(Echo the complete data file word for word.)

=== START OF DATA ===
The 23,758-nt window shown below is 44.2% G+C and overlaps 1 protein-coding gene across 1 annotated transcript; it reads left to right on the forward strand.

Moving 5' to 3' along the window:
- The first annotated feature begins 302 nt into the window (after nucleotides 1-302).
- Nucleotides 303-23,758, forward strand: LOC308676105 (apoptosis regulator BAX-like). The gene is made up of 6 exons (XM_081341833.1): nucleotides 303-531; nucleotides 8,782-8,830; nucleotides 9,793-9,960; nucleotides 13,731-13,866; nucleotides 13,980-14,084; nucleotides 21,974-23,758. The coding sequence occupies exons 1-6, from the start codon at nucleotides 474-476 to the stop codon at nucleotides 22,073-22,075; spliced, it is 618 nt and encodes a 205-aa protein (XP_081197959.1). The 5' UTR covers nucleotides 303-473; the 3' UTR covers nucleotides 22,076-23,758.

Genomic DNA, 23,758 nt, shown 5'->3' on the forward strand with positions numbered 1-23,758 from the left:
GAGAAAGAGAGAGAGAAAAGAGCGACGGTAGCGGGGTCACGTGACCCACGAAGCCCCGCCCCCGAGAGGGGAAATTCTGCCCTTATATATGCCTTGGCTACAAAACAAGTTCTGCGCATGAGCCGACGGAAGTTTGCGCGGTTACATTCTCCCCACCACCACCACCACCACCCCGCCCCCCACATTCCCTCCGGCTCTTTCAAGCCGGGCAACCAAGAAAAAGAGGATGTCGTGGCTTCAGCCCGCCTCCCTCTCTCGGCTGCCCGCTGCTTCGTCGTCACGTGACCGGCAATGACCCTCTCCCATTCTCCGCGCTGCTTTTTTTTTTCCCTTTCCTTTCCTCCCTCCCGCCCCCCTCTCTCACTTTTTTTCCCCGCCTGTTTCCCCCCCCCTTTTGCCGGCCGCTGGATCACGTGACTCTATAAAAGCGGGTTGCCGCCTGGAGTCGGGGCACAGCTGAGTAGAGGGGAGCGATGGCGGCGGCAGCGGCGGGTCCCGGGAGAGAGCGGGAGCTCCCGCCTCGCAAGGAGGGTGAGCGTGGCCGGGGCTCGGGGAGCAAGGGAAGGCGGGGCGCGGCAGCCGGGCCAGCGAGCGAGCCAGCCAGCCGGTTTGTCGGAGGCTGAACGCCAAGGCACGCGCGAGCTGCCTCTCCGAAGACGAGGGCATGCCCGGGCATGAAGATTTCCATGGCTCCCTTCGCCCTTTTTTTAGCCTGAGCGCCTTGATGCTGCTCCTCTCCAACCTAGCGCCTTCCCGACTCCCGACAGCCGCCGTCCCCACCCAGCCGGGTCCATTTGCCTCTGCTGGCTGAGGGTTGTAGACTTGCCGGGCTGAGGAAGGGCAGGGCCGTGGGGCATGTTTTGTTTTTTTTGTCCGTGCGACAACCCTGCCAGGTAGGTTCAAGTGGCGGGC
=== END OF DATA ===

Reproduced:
The 23,758-nt window shown below is 44.2% G+C and overlaps 1 protein-coding gene across 1 annotated transcript; it reads left to right on the forward strand.

Moving 5' to 3' along the window:
- The first annotated feature begins 302 nt into the window (after nucleotides 1-302).
- Nucleotides 303-23,758, forward strand: LOC308676105 (apoptosis regulator BAX-like). The gene is made up of 6 exons (XM_081341833.1): nucleotides 303-531; nucleotides 8,782-8,830; nucleotides 9,793-9,960; nucleotides 13,731-13,866; nucleotides 13,980-14,084; nucleotides 21,974-23,758. The coding sequence occupies exons 1-6, from the start codon at nucleotides 474-476 to the stop codon at nucleotides 22,073-22,075; spliced, it is 618 nt and encodes a 205-aa protein (XP_081197959.1). The 5' UTR covers nucleotides 303-473; the 3' UTR covers nucleotides 22,076-23,758.

Genomic DNA, 23,758 nt, shown 5'->3' on the forward strand with positions numbered 1-23,758 from the left:
GAGAAAGAGAGAGAGAAAAGAGCGACGGTAGCGGGGTCACGTGACCCACGAAGCCCCGCCCCCGAGAGGGGAAATTCTGCCCTTATATATGCCTTGGCTACAAAACAAGTTCTGCGCATGAGCCGACGGAAGTTTGCGCGGTTACATTCTCCCCACCACCACCACCACCACCCCGCCCCCCACATTCCCTCCGGCTCTTTCAAGCCGGGCAACCAAGAAAAAGAGGATGTCGTGGCTTCAGCCCGCCTCCCTCTCTCGGCTGCCCGCTGCTTCGTCGTCACGTGACCGGCAATGACCCTCTCCCATTCTCCGCGCTGCTTTTTTTTTTCCCTTTCCTTTCCTCCCTCCCGCCCCCCTCTCTCACTTTTTTTCCCCGCCTGTTTCCCCCCCCCTTTTGCCGGCCGCTGGATCACGTGACTCTATAAAAGCGGGTTGCCGCCTGGAGTCGGGGCACAGCTGAGTAGAGGGGAGCGATGGCGGCGGCAGCGGCGGGTCCCGGGAGAGAGCGGGAGCTCCCGCCTCGCAAGGAGGGTGAGCGTGGCCGGGGCTCGGGGAGCAAGGGAAGGCGGGGCGCGGCAGCCGGGCCAGCGAGCGAGCCAGCCAGCCGGTTTGTCGGAGGCTGAACGCCAAGGCACGCGCGAGCTGCCTCTCCGAAGACGAGGGCATGCCCGGGCATGAAGATTTCCATGGCTCCCTTCGCCCTTTTTTTAGCCTGAGCGCCTTGATGCTGCTCCTCTCCAACCTAGCGCCTTCCCGACTCCCGACAGCCGCCGTCCCCACCCAGCCGGGTCCATTTGCCTCTGCTGGCTGAGGGTTGTAGACTTGCCGGGCTGAGGAAGGGCAGGGCCGTGGGGCATGTTTTGTTTTTTTTGTCCGTGCGACAACCCTGCCAGGTAGGTTCAAGTGGCGGGC